3. That all citizens would have equal rights both politically and socially
The last point in the plan sought to abolish the centuries-old class system based on blood quanta and shades of skin tone, and included all people currently living in the territory formerly known as New Spain. The preamble of the Plan de Iguala refers to, “Americans under which term are included not only those born in America, but Europeans, Africans and Asians who reside in it.” Article 12 of the Plan de Iguala further states that, “All the inhabitants of New Spain, without any distinction between Europeans, Africans, nor Indians, are citizens of this Monarchy with option to all employment depending on their merit and virtues.” Most rebel soldiers in the territory of New Spain, a total number of over 15,000, belonged to what was called The Army of the Three Guarantees led by Plan de Iguala’s authors, Iturbide and Guerrero. O’Donojú realized that the united opposition force was formidable, so he asked to meet with Iturbide. They set up a meeting in the city of Córdoba in the modern Mexican state of Veracruz. O’Donujú was accompanied by a young 27-year-old Colonel by the name of Antonio López de Santa Anna, the future president of Mexico several times over and known for his victory at the Alamo in Texas.
Juan O’Donojú as acting viceroy knew he faced impossible odds to keep Mexico within the Spanish Empire. He still had a mission to accomplish and he thought he found a way to give the Mexicans their independence while still keeping them subjects of the Spanish king. O’Donojú proposed a new document which amended the Plan de Iguala, later called the Treaty of Córdoba. In the treaty the new nation of Mexico was to be, “monarchical, constitutional and moderate.” Who would be the king of the new country? According to the treaty it would be the current king of Spain, and if he was unable to accept the crown in person and take the oath of office in Mexico City, then the crown would be offered to a succession of male relatives. They would first start with the king’s brothers, Charles and Francis, and if they were not interested or could not make it to Mexico, the crown would be offered to King Ferdinand’s cousin, an archduke from Austria named Charles. If no nobleman related to the king of Spain on the list wanted to accept the Crown of Mexico, the crown would pass to someone whom the newly formed Mexican legislature called the cortes would select. There was nothing in the treaty that said the monarch had to be European at all. With the signing of the Treaty of Córdoba O’Donojú thought he had won a victory by giving the Mexicans a great degree of autonomy while still having the Spanish king rule over them from far away, if in name only. When news of the treaty reached Spain, the Spanish authorities rejected it and claimed that O’Donojú had no authority to make such a deal with the rebels. After the treaty was signed, though, the sentiments in Spain didn’t matter much to the 15,000 plus troops in the Army of the Three Guarantees or to the majority of the people living in New Spain. Led by Iturbide and Guerrero, the army marched to Mexico City and arrived on September 27, 1821. The next day, The Declaration of Independence of the Mexican Empire was drafted at the National Palace. Ironically, even though O’Donujú was still the acting viceroy of New Spain, he signed the Mexican Declaration of Independence alongside the rebels. There were some royalist holdouts in some plazas in Mexico City, the San Diego Castle in Acapulco and much of the port of Veracruz. O’Donujú used his influence to get most of the last royalists to surrender and leave the country with minimal bloodshed. Despite the nearly complete control over the country by the Guerrero and Iturbide forces along with a treaty signed by one of their own representatives, Spain refused to recognize Mexico’s independence until some 15 years later.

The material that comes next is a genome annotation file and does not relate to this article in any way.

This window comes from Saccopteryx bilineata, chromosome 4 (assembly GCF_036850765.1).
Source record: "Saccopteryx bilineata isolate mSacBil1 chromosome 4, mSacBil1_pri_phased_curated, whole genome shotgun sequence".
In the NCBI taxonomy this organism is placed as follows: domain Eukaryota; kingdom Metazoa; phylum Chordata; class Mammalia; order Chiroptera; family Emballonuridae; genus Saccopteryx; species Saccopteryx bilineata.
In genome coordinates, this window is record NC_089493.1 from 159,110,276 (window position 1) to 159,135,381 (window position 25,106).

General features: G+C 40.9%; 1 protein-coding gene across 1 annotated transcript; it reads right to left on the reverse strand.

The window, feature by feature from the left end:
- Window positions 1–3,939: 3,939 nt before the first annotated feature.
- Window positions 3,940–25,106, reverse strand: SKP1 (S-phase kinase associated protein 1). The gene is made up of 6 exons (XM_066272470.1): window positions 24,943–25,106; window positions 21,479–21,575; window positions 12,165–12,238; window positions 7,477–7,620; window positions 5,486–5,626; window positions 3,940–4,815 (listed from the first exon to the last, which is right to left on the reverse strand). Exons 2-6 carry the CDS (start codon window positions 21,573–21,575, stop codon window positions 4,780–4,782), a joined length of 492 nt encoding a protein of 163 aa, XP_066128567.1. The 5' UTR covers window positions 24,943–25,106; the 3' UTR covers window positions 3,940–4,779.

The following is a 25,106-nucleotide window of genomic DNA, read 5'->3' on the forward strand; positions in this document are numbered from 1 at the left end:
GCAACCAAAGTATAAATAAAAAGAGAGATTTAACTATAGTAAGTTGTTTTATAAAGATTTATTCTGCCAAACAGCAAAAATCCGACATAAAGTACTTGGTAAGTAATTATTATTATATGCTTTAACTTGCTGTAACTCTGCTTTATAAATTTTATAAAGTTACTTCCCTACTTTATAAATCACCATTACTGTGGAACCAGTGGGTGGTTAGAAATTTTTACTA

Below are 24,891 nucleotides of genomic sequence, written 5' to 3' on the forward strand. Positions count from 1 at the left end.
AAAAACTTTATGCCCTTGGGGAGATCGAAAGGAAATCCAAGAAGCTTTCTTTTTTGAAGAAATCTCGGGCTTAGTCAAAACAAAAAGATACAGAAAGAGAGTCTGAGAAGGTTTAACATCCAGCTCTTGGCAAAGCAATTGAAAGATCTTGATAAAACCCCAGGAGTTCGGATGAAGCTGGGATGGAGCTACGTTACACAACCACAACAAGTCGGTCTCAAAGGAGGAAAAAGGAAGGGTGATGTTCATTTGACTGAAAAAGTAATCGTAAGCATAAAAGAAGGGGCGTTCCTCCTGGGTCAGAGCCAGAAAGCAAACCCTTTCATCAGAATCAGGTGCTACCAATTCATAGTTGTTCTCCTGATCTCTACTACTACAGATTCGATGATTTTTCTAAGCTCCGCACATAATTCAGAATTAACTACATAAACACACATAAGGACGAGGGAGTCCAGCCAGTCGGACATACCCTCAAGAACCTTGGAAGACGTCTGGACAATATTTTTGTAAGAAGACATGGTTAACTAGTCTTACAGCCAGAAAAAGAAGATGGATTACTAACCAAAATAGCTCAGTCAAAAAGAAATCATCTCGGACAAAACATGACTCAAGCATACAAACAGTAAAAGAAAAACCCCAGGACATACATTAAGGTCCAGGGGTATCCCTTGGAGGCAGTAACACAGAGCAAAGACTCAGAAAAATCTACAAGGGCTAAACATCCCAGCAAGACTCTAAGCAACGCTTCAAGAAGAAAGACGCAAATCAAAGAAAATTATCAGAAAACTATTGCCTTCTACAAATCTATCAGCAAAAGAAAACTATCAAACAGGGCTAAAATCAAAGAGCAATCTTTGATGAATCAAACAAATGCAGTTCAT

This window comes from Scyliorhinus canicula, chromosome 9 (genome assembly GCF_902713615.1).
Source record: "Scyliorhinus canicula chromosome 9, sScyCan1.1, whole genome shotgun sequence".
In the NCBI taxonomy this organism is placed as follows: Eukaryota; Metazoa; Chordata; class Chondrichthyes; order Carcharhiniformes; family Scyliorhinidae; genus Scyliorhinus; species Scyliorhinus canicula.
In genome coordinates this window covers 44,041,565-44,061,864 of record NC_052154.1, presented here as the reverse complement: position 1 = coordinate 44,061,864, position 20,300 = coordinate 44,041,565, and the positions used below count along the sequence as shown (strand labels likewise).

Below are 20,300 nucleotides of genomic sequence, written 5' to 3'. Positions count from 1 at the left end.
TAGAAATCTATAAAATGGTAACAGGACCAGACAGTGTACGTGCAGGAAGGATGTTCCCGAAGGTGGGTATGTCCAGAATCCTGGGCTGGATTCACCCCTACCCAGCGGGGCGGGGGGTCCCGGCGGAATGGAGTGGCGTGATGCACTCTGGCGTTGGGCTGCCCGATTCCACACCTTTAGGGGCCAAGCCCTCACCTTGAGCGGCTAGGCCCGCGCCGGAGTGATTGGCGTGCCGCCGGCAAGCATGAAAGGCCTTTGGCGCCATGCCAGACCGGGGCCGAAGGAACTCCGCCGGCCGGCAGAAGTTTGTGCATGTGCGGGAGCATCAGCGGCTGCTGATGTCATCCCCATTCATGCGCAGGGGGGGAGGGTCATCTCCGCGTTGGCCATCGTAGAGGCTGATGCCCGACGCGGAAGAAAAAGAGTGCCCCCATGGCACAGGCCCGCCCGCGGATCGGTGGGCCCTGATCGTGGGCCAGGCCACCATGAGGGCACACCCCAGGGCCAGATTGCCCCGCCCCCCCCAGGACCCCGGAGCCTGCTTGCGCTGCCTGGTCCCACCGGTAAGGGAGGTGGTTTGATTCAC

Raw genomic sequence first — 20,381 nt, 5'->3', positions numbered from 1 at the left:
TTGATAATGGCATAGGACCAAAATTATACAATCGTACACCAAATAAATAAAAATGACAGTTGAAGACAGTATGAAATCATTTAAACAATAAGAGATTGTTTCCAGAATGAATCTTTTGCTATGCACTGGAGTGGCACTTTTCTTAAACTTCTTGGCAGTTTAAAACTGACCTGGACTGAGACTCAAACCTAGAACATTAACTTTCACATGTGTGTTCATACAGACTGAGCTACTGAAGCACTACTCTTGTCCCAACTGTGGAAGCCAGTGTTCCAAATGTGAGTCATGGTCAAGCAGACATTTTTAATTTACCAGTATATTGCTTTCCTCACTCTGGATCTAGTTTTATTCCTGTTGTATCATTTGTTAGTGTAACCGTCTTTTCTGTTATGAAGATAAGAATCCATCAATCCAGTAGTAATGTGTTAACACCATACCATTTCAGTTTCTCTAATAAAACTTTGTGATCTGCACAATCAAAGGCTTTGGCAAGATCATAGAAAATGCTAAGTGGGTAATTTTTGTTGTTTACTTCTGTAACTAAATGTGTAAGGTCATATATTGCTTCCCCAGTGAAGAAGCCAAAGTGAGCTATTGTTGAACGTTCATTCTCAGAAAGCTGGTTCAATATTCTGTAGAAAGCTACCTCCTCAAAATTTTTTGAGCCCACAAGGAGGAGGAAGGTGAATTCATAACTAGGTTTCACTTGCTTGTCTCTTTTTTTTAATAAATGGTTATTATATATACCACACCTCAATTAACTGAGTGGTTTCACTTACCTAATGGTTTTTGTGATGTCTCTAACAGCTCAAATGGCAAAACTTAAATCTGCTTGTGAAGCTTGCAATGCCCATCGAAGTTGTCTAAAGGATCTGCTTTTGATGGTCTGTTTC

After the Declaration of Independence of the Mexican Empire on September 28, 1821, whatever happened to the last viceroy? What was to be the fate of the Irish-Spaniard Juan O’Donojú y O’Ryan? Together with thirty-three others, O’Donojú was a member of the Mexican Provisional Governing Junta, headed by Agustin Iturbide. He was to play a key role in the transition of Mexico to an Empire ruled by a native-born Emperor, but he died of a lung condition called pleurisy on October 8, 1821 in Mexico City less than 2 weeks after he signed the Mexican Declaration of Independence. Some scholars believe that since O’Donojú probably had designs on having the crown of Mexico for himself, and he had wealthy backers and the Freemasons behind him in Europe, that someone poisoned him to make way for Agustin Iturbide to rule Mexico. Juan O’Donoju’s remains were interred with the honors of a viceroy in the vault of the Altar of Kings in the Cathedral of Mexico. We may never know what really happened to this extraordinary and enigmatic man.
O’Fogartaigh, Seamus. “Hiberno-Mexican Historical Links.” In, Irish Roots Magazine, No 58, 2006 Second Quarter.